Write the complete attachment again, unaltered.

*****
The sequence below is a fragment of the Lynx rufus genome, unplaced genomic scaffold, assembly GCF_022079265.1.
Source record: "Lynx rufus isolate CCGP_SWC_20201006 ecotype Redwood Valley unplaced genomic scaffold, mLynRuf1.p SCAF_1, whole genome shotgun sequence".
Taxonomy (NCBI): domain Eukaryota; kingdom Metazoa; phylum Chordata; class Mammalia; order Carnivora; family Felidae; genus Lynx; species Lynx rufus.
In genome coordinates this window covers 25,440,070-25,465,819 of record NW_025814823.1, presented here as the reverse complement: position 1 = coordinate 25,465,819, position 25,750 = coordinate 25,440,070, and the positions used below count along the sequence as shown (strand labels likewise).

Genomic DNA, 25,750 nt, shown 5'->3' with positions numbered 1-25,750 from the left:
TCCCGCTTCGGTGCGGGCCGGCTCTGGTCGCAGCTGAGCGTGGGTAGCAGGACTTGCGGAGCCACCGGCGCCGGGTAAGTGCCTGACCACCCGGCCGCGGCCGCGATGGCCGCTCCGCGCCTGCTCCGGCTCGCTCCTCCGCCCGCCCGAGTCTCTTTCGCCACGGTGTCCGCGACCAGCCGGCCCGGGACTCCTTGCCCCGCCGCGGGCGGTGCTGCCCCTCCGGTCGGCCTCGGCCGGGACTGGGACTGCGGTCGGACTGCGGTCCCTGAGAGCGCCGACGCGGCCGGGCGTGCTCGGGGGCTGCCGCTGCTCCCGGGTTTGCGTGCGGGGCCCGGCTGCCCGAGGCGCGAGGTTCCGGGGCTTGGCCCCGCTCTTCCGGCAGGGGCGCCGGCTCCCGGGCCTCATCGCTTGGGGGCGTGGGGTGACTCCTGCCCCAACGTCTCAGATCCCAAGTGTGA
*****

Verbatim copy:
The sequence below is a fragment of the Lynx rufus genome, unplaced genomic scaffold, assembly GCF_022079265.1.
Source record: "Lynx rufus isolate CCGP_SWC_20201006 ecotype Redwood Valley unplaced genomic scaffold, mLynRuf1.p SCAF_1, whole genome shotgun sequence".
Taxonomy (NCBI): domain Eukaryota; kingdom Metazoa; phylum Chordata; class Mammalia; order Carnivora; family Felidae; genus Lynx; species Lynx rufus.
In genome coordinates this window covers 25,440,070-25,465,819 of record NW_025814823.1, presented here as the reverse complement: position 1 = coordinate 25,465,819, position 25,750 = coordinate 25,440,070, and the positions used below count along the sequence as shown (strand labels likewise).

Genomic DNA, 25,750 nt, shown 5'->3' with positions numbered 1-25,750 from the left:
TCCCGCTTCGGTGCGGGCCGGCTCTGGTCGCAGCTGAGCGTGGGTAGCAGGACTTGCGGAGCCACCGGCGCCGGGTAAGTGCCTGACCACCCGGCCGCGGCCGCGATGGCCGCTCCGCGCCTGCTCCGGCTCGCTCCTCCGCCCGCCCGAGTCTCTTTCGCCACGGTGTCCGCGACCAGCCGGCCCGGGACTCCTTGCCCCGCCGCGGGCGGTGCTGCCCCTCCGGTCGGCCTCGGCCGGGACTGGGACTGCGGTCGGACTGCGGTCCCTGAGAGCGCCGACGCGGCCGGGCGTGCTCGGGGGCTGCCGCTGCTCCCGGGTTTGCGTGCGGGGCCCGGCTGCCCGAGGCGCGAGGTTCCGGGGCTTGGCCCCGCTCTTCCGGCAGGGGCGCCGGCTCCCGGGCCTCATCGCTTGGGGGCGTGGGGTGACTCCTGCCCCAACGTCTCAGATCCCAAGTGTGA